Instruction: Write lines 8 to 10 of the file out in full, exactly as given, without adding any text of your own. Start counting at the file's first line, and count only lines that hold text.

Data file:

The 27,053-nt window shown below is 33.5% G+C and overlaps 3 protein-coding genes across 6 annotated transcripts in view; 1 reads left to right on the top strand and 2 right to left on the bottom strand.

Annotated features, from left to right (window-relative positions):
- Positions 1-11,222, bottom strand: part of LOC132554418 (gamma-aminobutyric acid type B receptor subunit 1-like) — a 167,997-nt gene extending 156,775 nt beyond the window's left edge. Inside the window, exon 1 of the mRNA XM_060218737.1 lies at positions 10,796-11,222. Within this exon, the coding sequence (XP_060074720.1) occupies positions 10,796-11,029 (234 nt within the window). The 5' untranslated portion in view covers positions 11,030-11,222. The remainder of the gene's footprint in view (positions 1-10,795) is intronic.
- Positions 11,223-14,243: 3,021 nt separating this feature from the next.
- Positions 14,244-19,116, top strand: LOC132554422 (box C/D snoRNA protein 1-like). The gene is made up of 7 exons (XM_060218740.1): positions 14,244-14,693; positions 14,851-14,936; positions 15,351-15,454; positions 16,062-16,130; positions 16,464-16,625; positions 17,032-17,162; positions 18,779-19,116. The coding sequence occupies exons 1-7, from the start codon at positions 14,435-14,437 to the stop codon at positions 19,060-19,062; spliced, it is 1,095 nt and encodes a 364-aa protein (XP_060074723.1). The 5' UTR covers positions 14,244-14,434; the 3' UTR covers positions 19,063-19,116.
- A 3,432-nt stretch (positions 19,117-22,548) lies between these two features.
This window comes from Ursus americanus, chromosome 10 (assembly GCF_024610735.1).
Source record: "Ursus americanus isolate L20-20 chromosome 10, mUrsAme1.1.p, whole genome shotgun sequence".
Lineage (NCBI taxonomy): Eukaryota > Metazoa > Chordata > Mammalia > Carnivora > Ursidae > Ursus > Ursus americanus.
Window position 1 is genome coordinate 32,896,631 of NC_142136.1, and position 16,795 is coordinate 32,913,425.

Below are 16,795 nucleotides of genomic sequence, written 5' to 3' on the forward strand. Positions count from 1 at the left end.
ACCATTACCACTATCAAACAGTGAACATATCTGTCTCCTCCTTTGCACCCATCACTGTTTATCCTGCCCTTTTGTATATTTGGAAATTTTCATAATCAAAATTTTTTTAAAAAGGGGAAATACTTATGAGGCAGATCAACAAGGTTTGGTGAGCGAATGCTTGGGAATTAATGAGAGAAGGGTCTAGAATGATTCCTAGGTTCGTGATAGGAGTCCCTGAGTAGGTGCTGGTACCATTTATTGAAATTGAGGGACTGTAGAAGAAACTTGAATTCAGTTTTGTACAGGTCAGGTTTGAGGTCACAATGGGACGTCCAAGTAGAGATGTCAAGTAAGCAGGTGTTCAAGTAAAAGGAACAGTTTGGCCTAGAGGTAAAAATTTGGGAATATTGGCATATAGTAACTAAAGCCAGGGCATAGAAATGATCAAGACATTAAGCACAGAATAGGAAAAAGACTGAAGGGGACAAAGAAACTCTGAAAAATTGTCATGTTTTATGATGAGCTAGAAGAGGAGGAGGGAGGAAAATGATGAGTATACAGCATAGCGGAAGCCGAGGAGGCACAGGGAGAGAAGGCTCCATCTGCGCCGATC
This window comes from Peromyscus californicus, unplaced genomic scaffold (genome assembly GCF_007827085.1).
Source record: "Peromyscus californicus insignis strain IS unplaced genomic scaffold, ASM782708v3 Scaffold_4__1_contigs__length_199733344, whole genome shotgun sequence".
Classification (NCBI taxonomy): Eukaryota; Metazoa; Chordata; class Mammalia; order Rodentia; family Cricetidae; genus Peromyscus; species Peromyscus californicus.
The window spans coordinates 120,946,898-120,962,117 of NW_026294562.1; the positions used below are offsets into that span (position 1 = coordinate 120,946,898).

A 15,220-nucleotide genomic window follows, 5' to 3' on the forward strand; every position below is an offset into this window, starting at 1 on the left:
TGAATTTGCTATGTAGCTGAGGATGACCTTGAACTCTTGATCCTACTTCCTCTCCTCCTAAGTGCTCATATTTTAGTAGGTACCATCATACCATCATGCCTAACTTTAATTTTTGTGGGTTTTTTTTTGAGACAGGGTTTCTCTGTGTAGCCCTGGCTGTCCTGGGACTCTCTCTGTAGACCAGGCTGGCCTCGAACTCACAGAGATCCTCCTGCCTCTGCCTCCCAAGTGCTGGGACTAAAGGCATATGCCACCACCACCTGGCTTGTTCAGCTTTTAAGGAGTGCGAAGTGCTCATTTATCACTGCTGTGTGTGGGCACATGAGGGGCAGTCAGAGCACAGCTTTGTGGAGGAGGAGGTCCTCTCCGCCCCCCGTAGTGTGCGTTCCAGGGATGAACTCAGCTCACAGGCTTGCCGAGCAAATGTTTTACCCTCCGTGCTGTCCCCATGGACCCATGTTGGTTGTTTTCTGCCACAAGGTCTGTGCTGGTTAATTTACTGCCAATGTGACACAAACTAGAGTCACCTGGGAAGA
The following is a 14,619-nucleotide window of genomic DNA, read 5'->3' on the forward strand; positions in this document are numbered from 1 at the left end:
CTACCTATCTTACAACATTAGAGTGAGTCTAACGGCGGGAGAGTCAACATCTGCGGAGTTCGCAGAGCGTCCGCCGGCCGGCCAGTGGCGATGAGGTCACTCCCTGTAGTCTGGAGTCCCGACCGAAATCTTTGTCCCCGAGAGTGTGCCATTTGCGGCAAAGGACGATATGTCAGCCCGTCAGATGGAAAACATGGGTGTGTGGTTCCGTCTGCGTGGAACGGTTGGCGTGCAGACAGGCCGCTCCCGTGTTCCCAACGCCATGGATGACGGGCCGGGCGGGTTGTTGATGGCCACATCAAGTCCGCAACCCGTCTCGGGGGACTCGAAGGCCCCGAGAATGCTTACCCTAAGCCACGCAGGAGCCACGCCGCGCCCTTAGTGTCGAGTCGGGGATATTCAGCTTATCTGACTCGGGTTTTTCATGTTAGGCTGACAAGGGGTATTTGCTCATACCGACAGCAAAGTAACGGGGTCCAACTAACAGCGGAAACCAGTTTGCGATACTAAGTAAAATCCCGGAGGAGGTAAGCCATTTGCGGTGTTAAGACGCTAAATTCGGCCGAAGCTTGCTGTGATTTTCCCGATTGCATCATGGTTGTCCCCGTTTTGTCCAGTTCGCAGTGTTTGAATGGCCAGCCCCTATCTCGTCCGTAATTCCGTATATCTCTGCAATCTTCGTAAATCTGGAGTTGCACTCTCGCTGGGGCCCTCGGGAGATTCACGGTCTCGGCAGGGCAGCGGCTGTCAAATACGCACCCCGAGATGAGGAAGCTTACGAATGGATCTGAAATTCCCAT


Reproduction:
Source record: "Ursus americanus isolate L20-20 chromosome 10, mUrsAme1.1.p, whole genome shotgun sequence".
Lineage (NCBI taxonomy): Eukaryota > Metazoa > Chordata > Mammalia > Carnivora > Ursidae > Ursus > Ursus americanus.
Window position 1 is genome coordinate 32,896,631 of NC_142136.1, and position 16,795 is coordinate 32,913,425.